Getting Your Microbes Analyzed Raises Big Privacy Issues
Professor Hank Greely is quoted by National Public Radio on the consequences of individuals' choices to test their microbiomes.
After spending months working on a series of stories about the trillions of friendly microbes that live in and on our bodies, I decided it might be interesting to explore my own microbiome.
So I pulled out my credit card and paid the $99 needed to sign up for the American Gut Project, one of a couple of "citizen science" or crowdsourced microbiome projects.
"I think sending pieces of your microbiome in to be analyzed and posted along with your health information is not for the faint of heart," said Hank Greely, a bioethicist at Stanford University.
For one thing, volunteers could end up finding out really scary-sounding things they never expected, he said.
"I don't know how likely it is, but we could say by looking at Rob Stein's microbiome that Rob is going to die of cancer in the next three years," said Greely. "That could upset Rob Stein, and his friends and his admirers, of whom there are many, no doubt."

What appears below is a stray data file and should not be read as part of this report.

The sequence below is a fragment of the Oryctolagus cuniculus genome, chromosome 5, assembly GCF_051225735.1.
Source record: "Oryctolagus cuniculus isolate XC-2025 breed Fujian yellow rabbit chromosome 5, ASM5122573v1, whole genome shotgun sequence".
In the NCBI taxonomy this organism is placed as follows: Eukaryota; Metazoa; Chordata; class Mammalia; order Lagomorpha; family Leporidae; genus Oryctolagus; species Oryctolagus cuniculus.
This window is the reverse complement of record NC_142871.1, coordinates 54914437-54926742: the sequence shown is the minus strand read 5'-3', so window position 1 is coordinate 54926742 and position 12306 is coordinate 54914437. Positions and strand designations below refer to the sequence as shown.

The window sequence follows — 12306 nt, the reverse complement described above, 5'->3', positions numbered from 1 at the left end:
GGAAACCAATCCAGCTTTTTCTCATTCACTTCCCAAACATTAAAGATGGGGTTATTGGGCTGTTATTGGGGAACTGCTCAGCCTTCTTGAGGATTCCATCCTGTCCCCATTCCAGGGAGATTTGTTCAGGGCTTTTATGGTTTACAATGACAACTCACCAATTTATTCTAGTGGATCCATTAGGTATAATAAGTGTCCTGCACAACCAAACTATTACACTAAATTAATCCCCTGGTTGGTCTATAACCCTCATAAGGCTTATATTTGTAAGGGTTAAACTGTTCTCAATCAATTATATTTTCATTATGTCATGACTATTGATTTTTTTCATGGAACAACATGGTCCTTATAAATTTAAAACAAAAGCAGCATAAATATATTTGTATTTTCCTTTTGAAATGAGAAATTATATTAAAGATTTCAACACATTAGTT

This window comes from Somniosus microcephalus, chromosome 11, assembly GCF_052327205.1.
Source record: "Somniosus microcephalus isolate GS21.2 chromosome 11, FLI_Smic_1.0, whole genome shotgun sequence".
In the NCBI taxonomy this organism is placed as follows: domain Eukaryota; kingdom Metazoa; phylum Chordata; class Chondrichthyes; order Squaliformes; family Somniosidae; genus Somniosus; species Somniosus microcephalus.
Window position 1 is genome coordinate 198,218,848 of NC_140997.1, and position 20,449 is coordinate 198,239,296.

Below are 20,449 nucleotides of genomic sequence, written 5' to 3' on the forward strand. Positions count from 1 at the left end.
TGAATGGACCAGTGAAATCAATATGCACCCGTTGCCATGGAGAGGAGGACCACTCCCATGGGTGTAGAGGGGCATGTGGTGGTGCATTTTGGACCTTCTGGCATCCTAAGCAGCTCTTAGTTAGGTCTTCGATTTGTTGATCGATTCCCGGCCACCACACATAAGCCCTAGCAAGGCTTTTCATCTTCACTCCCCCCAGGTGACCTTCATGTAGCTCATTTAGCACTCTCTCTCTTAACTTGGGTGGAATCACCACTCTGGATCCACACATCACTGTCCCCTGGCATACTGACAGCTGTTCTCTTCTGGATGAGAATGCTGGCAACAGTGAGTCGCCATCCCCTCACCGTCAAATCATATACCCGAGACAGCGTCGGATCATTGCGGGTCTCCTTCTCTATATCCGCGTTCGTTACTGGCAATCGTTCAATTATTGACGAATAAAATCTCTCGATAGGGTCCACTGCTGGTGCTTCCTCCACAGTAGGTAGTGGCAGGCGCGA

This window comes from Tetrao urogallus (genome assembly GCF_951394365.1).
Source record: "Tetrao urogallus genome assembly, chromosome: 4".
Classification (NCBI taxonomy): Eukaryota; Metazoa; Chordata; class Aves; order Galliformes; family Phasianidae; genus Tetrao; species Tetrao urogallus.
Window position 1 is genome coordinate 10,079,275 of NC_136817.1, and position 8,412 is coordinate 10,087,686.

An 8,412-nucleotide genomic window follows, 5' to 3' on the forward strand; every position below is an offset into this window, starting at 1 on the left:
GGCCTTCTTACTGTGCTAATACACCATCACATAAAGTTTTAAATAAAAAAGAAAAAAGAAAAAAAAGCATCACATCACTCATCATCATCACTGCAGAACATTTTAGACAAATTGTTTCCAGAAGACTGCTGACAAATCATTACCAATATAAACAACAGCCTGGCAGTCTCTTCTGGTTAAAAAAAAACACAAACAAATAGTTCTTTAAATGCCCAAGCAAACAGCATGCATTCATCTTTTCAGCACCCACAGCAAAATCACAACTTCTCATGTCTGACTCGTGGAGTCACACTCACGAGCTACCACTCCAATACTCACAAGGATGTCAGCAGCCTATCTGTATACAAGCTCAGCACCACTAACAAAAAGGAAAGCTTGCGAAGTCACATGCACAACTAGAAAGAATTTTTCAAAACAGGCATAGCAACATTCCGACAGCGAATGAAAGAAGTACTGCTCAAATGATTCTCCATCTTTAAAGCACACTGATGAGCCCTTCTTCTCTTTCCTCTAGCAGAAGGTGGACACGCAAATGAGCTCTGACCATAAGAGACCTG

Beyond that, Greely said, such projects also raise questions about privacy.
"If you have privacy concerns at all, you shouldn't do it," Greely said.
Here's why: Volunteers in these projects disclose lots of very personal stuff about their health, their daily habits and their families. It's all supposed to be kept strictly confidential, but there's no way to guarantee that these days, Greely said. Revealing any kind of personal health information could cause a variety of problems, including difficulties getting jobs, long-term care insurance or life insurance.
"Those are legitimate concerns," Greely said.